Why that song of all the songs on the album?

Hannah Joy: It’s got this beautiful piano riff at the beginning. To me they are like an alternative rock band, but their so piano based. That’s such a special space they inhabit because it’s really hard to. I played the piano and I played it before I played guitar in Middle Kids and I wanted to do something like that but it’s really hard to pull off.

But I think Pink Rabbits just lulls you in whatever tempo it is, and it just goes round and round. It’s so good.

  • “Pink Rabbits” was released in 2013 on The National’s album, “Trouble Will Find Me.”
  • Listen if you like: piano driven rock, getting caught up in the piano riff, Matt Berninger’s beautiful voice

4. Al Barney picks “Summer’s End” by John Prine

This Sunday is Father’s Day, and we have been making it a little tradition to have my Dad in for Father’s Day.

Justin Barney: Dad, what is one song you can’t stop listening to?

Al Barney: One song I can’t stop listening to right now is “Summer’s End” by John Prine.

Justin Barney: Tell me about John Prine.

Al Barney: I’ve been a John Prine fan for over 40 years. I never got to see him until you took me to see him with your buddies Luke and Jake. That was extra special because my son was taking me to see John Prine…

Justin Barney: …who you introduced me to.

Al Barney: Yes! And I can remember the day that I was introduced to John Prine. I was 18-years-old, working in a restaurant and this girl that I knew said, “John Prine’s coming to town. He’s kinda country, but kinda not. He’s kinda like Arlo Guthrie. He’s really cool and he used to be a mailman.” I’ve been a fan ever since.

Justin Barney: And then why “Summer’s End?”

Al Barney: Well, it’s a really good song. I remember when we were going to the concert, you were telling me that when you were interviewing John Prine that he said that this song is so sweet that it’ll make you cry.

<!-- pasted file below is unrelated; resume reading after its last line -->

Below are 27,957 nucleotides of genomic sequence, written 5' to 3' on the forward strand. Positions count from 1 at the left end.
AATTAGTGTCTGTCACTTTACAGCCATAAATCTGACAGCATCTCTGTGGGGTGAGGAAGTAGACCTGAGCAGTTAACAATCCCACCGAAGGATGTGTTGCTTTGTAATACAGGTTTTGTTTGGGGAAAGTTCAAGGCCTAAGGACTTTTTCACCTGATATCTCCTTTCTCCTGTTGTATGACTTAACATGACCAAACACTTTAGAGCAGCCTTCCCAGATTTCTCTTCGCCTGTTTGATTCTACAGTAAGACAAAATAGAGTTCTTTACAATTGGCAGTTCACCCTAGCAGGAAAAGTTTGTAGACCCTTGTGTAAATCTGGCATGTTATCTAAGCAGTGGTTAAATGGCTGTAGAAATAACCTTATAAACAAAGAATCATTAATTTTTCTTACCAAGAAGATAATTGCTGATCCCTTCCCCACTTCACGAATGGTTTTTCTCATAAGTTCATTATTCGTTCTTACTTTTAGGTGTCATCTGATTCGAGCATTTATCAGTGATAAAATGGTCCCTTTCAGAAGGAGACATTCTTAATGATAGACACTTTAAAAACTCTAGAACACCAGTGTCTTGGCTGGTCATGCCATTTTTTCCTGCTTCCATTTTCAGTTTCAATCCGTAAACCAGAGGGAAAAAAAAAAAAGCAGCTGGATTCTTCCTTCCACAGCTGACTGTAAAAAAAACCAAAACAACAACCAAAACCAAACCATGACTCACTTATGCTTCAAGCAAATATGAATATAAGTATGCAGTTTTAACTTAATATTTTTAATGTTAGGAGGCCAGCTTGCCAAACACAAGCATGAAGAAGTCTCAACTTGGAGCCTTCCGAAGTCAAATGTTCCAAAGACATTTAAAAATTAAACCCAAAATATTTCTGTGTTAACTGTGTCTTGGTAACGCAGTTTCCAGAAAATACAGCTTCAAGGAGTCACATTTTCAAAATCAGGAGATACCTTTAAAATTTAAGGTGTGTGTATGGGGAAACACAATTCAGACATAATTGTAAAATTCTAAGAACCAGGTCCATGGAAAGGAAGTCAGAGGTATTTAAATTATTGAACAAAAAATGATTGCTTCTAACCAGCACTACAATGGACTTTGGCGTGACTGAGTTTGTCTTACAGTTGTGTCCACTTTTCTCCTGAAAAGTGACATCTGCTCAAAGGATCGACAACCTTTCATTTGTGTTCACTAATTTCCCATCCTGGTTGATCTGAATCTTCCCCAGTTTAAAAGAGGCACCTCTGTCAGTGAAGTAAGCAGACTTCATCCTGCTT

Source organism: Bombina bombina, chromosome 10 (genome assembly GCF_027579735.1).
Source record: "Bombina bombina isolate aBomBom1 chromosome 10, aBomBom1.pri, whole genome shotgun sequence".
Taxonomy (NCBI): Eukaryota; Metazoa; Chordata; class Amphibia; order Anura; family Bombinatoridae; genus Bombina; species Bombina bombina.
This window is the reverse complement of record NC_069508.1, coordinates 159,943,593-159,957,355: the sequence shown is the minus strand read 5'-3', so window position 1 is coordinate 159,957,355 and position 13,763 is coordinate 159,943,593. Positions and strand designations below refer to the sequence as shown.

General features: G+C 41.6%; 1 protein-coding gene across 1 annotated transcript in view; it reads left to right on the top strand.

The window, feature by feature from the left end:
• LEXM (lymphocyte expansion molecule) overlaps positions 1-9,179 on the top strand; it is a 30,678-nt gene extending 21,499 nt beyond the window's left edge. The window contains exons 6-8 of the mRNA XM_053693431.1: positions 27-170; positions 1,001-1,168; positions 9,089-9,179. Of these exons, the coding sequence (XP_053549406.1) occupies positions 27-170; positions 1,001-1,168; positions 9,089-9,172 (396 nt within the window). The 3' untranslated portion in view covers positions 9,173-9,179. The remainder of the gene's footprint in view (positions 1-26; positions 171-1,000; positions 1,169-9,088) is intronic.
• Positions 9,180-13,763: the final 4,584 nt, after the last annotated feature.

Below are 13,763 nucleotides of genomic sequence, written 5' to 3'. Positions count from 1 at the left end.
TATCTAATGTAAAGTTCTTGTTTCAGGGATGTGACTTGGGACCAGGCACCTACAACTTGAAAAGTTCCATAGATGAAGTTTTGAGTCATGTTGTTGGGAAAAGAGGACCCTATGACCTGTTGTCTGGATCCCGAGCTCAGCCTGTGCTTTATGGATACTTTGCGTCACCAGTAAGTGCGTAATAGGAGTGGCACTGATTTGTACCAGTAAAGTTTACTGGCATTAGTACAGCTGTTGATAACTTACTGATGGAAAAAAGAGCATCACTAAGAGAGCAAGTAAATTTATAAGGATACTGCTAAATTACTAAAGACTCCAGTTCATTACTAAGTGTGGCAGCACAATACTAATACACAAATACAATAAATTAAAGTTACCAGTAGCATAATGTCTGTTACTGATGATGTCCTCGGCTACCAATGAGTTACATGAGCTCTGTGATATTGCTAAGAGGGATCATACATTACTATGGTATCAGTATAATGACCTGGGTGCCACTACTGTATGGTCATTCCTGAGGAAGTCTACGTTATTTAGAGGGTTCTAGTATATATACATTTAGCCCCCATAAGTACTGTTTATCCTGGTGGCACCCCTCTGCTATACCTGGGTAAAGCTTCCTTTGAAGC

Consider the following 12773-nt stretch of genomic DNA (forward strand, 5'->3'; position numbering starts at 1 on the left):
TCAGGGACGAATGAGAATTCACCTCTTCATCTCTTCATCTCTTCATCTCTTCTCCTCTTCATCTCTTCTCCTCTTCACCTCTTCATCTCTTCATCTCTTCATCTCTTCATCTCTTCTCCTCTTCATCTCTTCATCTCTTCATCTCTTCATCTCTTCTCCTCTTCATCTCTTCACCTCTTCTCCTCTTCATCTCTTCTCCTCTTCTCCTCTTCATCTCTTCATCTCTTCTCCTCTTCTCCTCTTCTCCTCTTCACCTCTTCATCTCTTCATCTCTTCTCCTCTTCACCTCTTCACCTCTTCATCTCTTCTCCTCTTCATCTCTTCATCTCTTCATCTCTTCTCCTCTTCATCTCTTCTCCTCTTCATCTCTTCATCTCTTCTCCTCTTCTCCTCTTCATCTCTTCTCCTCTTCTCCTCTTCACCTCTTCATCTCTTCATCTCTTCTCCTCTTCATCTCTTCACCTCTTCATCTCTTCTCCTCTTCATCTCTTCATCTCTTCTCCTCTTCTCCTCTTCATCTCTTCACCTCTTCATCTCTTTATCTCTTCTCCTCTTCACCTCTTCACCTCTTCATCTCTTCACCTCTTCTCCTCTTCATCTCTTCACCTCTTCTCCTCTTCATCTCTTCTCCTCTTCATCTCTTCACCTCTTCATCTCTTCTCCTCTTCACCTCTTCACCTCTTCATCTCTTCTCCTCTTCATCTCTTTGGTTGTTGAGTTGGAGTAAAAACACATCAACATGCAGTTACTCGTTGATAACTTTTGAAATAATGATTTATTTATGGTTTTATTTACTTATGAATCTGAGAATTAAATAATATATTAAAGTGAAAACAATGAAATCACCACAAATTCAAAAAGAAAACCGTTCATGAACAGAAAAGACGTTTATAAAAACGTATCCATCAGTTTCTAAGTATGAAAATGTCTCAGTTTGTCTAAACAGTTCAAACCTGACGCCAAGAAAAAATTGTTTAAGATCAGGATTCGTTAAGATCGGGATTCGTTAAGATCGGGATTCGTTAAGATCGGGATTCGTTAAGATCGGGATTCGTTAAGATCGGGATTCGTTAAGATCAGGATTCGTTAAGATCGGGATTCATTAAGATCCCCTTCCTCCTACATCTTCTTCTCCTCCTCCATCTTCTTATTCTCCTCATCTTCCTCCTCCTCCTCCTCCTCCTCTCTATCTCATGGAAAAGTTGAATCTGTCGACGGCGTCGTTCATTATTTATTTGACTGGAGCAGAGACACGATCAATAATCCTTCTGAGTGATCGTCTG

With John Prine it’s all about the story. Part of the story of that song is that I’m seeing John Prine. I’ve been a fan for over 40 years. And your buddy Luke, he’s a young guy like you and his parents were John Prine fans and he was raised on John Prine. So, he was so excited that you were gonna be interviewing John Prine—one of his heroes—that he took off work, came into the studio and sat silently with the headphones on to listen to you talk to John Prine.

Justin Barney: That was pretty great.

  • “Summer’s End” was released this year on his new album, “The Tree of Forgiveness.”
  • Listen if you like: Songs that are so sweet they’re sad, old country songs, finger picking guitar

5. Father John Misty – “Date Night”

This song is on Father John Misty’s new album, “God’s Favorite Customer.” I was kind of against the album at first because it kind of felt reactionary. Last year, Father John Misty released the album, “Pure Comedy” to mixed reviews. “Pure Comedy” was long and sprawling: 13 songs, an hour and fourteen minutes. He got a lot of push back on it. He got a lot of people saying, “Father John Misty thinks he knows everything.”

Personally, I loved it. I’m a big fan of things that are long and wordy.

But, he got some pushback and it felt like he was releasing this album as a reaction to that. It doesn’t feel very Father John Misty to listen to his critics and then release something that will appease them. And that’s essentially what I felt he was doing, and it might be what he’s doing, but it feels good and the songs are great. It’s a fantastic album.

I could pick any song from this album, I’m going to pick the song, “Date Night.” It’s essentially a single that’s got a great bouncy piano, it’s kind of slick and cool.

  • Father John Misty’s album, “God’s Favorite Customer” is out now.
  • Listen if you like: FJM’s trademark lyricism, bouncing piano, something that sounds timeless